“There’s no I in team” is a common sports expression and a value highlighted in many superhero movies. It’s also a great motto for parents. Consistently working together toward family goals with a unified parenting approach reduces the chances of children being confused about what is expected from them. Creating simple and concrete rules and expectations that are clearly and jointly communicated to children is a great way to accomplish this.
A few tips to help parents be a strong and unified team:
- Come up with a game plan: It’s important for each parent to be able to identify their own values and goals first before coming together to discuss family values and goals. Then parents can jointly and collaboratively decide what the family values and goals are that they want to instill in their children. Try this four step exercise to accomplish this:
- First write down what are your most important values. Write down as many as come to mind and do this independently from your partner.
- Then write down your goals for yourself and family in as much detail as possible by asking yourself the following questions: What do I want to accomplish in 5, 10, 15 years? What do I want my family accomplish in 5, 10, 15 years?
- Now that you have both written down your own values and goals, spend some time sharing what you wrote with your partner. Be curious and ask many questions to explore these values and get more details.
- Lastly, you will probably have a good idea about what the family values and goals are by now since both of you have shared your own values and goals. Write these down and use them as guidelines for parenting decisions and also when making other decisions that impact your family. In other words, keep those values and goals in mind when making future choices.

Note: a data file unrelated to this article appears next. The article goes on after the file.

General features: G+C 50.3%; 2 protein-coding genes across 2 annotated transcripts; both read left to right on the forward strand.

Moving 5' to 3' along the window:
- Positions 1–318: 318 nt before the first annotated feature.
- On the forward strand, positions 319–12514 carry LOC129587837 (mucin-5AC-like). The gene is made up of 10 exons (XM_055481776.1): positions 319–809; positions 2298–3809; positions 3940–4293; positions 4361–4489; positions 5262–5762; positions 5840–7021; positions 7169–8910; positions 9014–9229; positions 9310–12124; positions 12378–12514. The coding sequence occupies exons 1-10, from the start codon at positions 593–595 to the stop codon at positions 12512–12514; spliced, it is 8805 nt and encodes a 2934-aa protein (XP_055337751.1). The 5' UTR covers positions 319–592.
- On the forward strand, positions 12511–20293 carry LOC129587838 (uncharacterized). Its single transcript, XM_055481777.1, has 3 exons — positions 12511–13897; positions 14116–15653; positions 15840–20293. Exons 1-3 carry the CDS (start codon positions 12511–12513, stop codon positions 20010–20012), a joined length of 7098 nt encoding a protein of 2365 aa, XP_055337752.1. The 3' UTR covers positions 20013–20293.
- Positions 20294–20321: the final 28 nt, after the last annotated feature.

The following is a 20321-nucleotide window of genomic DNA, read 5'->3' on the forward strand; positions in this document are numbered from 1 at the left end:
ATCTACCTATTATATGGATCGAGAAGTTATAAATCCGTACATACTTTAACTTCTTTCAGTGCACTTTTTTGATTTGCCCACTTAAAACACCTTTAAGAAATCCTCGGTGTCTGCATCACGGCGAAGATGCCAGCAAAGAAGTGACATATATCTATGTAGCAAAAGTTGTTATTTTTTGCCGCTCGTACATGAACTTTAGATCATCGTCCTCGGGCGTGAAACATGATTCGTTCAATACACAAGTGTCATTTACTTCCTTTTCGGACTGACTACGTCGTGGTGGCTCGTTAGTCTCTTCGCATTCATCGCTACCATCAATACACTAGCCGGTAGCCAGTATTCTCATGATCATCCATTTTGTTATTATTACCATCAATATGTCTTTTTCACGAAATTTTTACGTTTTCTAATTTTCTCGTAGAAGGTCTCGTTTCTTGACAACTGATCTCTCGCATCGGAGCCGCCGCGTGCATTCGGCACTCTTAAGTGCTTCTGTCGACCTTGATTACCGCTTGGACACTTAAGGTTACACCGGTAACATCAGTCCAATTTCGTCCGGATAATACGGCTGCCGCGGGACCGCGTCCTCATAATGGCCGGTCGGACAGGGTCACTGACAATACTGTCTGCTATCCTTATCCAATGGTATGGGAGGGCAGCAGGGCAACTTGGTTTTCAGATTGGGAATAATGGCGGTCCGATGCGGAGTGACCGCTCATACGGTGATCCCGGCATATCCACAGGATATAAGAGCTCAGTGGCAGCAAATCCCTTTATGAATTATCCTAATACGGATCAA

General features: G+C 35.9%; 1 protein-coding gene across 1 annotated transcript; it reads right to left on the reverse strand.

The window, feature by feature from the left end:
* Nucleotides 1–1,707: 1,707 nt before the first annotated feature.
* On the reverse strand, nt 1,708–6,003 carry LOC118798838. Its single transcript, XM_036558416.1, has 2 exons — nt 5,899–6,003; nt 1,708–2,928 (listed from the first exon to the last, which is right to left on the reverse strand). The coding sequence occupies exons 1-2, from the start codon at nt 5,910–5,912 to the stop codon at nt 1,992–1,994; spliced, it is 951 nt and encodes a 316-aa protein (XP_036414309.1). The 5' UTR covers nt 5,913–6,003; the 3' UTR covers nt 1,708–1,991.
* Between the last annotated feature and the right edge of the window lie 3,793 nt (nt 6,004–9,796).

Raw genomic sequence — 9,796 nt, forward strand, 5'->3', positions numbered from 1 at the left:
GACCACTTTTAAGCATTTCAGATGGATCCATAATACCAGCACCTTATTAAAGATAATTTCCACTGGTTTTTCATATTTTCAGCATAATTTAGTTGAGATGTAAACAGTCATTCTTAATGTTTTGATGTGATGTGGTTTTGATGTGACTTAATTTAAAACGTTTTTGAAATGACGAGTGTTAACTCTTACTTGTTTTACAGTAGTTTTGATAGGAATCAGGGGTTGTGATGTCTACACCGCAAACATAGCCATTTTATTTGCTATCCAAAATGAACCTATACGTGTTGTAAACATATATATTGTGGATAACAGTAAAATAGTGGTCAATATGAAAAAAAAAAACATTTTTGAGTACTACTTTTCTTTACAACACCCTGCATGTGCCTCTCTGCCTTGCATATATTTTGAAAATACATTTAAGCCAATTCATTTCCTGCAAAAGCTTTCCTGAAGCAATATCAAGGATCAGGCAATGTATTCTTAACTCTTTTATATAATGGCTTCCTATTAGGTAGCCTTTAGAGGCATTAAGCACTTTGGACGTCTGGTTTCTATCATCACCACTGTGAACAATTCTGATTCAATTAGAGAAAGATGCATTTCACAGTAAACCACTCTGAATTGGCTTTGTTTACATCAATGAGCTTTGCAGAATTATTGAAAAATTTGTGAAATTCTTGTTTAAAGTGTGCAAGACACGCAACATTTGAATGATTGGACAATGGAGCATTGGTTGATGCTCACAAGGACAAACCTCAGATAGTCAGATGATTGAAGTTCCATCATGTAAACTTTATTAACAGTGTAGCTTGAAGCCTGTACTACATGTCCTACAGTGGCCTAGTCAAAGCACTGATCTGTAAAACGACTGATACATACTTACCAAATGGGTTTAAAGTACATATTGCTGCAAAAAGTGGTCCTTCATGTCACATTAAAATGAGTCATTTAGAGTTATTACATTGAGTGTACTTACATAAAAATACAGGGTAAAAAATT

- Keep your eye on the ball: Parents work best together when they keep their eyes on a common goal. So keep discussions focused on the goal rather than falling into the trap of blaming each other. Focus on how you can achieve the goal such as reducing or eliminating an unwanted behavior your child is doing.
- Get on the same page: Present a unified front when disciplining your children especially about rules, consequences, and incentives. Doing the exercise above is a good way to start because it helps clarify the rules. It is helpful for parents to also have discussions about consequences and incentives they want to use with their children. I will write more about this in a separate blog.
- Avoid mixed messages: A common trap that parents fall into is when one parent gives a consequence that the other parent quickly overturns after the child complains. Instead, back up your partner even if you don’t agree and discuss your disagreement with them out of your children’s earshot. If it turns out that the consequence requires adjustment, both parents can explain the reasoning for the change to the child together. This way the child hears a clear message and views parents as a unified front.
I hope you found these tips useful! I plan to write about other tips in the near future so stay tuned. You can subscribe to our wellness blog (see the far right column of this page or far bottom on mobile phones) or pop on over to our Facebook or Pinterest pages for lots more great stuff.
My colleagues and I at Intuition Wellness Center specialize in counseling children, teens, and families. We have clinicians who specialize in working with families overcoming challenging patterns. If you believe you or someone you love could benefit from our services, we are here to help. Call 520-333-3320 for a free phone consultation.
Written by Yoendry Torres, PsyD, Clinical Psychologist
Image credit: By The Conmunity – Pop Culture Geek from Los Angeles, CA, USA (Comikaze Expo 2011 – mutant family) [CC BY 2.0 (http://creativecommons.org/licenses/by/2.0)], via Wikimedia Commons